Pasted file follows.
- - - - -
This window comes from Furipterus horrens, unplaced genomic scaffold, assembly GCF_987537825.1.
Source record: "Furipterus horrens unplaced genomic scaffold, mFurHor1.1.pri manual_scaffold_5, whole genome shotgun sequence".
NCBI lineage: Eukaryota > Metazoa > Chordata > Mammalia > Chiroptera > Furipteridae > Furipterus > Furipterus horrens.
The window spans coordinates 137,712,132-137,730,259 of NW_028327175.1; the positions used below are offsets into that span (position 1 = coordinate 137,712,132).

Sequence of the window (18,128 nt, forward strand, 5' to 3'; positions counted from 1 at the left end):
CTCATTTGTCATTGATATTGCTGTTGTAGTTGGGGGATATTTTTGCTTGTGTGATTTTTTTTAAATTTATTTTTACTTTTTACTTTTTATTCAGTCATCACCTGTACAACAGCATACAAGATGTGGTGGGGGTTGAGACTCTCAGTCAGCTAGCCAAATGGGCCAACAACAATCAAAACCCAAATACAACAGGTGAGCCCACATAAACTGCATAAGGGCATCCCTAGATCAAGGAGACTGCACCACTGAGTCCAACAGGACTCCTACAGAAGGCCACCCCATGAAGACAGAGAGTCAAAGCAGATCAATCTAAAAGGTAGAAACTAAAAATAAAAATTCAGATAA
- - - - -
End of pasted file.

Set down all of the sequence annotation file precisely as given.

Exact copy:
This window comes from Furipterus horrens, unplaced genomic scaffold, assembly GCF_987537825.1.
Source record: "Furipterus horrens unplaced genomic scaffold, mFurHor1.1.pri manual_scaffold_5, whole genome shotgun sequence".
NCBI lineage: Eukaryota > Metazoa > Chordata > Mammalia > Chiroptera > Furipteridae > Furipterus > Furipterus horrens.
The window spans coordinates 137,712,132-137,730,259 of NW_028327175.1; the positions used below are offsets into that span (position 1 = coordinate 137,712,132).

Sequence of the window (18,128 nt, forward strand, 5' to 3'; positions counted from 1 at the left end):
CTCATTTGTCATTGATATTGCTGTTGTAGTTGGGGGATATTTTTGCTTGTGTGATTTTTTTTAAATTTATTTTTACTTTTTACTTTTTATTCAGTCATCACCTGTACAACAGCATACAAGATGTGGTGGGGGTTGAGACTCTCAGTCAGCTAGCCAAATGGGCCAACAACAATCAAAACCCAAATACAACAGGTGAGCCCACATAAACTGCATAAGGGCATCCCTAGATCAAGGAGACTGCACCACTGAGTCCAACAGGACTCCTACAGAAGGCCACCCCATGAAGACAGAGAGTCAAAGCAGATCAATCTAAAAGGTAGAAACTAAAAATAAAAATTCAGATAA